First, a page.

Kevin Avery (kevin_avery) wrote in musicmatters,
Kevin Avery
kevin_avery
musicmatters

Revenge Will Come

One of my all-time favorite records is 1982's Revenge Will Come, the debut album by a poet/songwriter named Greg Copeland. Produced by his good friend (since high school) Jackson Browne and released on the Geffen label, the album was at once critically embraced (along with Bruce Springsteen's Nebraska, David Johansen's Live It Up, and Lou Reed's The Blue Mask, it landed on Time magazine's best-of-the-year list) and commercially forgotten. It has never been released on CD.

A few years ago, preparing for my move two-thirds of the way across the country and looking for ways to lighten my load, I sold off most of my vinyl collection, saving only those records that either had some sort of sentimental value or which were yet unavailable on CD. Revenge Will Come came to New York City with me.

Imagine my surprise, then, in January of last year when I discovered, among the hundreds of cassettes Paul Nelson had left behind in his apartment, two tapes in particular: a promo copy of Revenge Will Come and an interview that he had conducted with Greg Copeland. Surprise tinged with a little bit of confusion because, to the best of my knowledge, Paul had never written about the album.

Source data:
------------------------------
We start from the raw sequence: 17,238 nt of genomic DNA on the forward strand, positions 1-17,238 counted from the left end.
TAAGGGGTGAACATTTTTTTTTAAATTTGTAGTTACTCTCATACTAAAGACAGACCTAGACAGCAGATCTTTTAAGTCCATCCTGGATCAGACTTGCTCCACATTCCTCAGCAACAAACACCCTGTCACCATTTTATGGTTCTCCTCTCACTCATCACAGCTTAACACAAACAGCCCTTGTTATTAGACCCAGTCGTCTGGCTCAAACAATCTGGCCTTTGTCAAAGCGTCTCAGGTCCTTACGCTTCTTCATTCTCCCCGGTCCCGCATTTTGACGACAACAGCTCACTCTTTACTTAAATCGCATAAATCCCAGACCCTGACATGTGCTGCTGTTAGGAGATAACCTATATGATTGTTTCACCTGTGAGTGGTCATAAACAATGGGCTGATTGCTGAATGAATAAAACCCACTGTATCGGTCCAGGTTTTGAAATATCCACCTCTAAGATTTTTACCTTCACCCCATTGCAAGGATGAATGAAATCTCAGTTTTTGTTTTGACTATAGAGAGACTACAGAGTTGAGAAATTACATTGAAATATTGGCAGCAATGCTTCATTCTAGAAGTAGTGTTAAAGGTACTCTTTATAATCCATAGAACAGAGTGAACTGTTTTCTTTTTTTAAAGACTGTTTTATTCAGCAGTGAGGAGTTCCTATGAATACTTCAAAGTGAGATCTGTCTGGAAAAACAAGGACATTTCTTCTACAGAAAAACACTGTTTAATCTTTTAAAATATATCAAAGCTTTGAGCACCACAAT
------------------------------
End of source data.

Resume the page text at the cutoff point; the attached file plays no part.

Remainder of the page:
Recorded over the telephone in late August of 1982, Paul began by telling Copeland how much he admired the album—that it was thus far his favorite of the year. He also divulged to the young songwriter that, though he indeed intended to write about the album for Rolling Stone (where he'd been record reviews editor since 1978), he had just resigned from the magazine.

When I spoke with Greg Copeland earlier this year, he told me: "I remember the room I was sitting in when it happened. I remember talking to him, but I don't remember anything about what he said or what I said. Until you reminded me, I'd forgotten about it." 

Unfortunately, Paul never wrote about Revenge Will Come—nor would he write much of anything else for the next seven years. His departure from Rolling Stone, combined with the upheaval that was his personal life, signaled the beginning of what his friend Michael Seidenberg calls "Paul's missing years."

The good news is that, twenty-six years later, Greg Copeland has recorded his sophomore album. "Now I'm back full circle," he says. "I work as a lawyer about half-time and write the rest of the time." The album is slated for release on Jackson Browne's label later this year. 

Copyright 2008 by Kevin Avery. All rights reserved.

  • Post a new comment

    Error

    default userpic

    Your reply will be screened

    Your IP address will be recorded 

  • 0 comments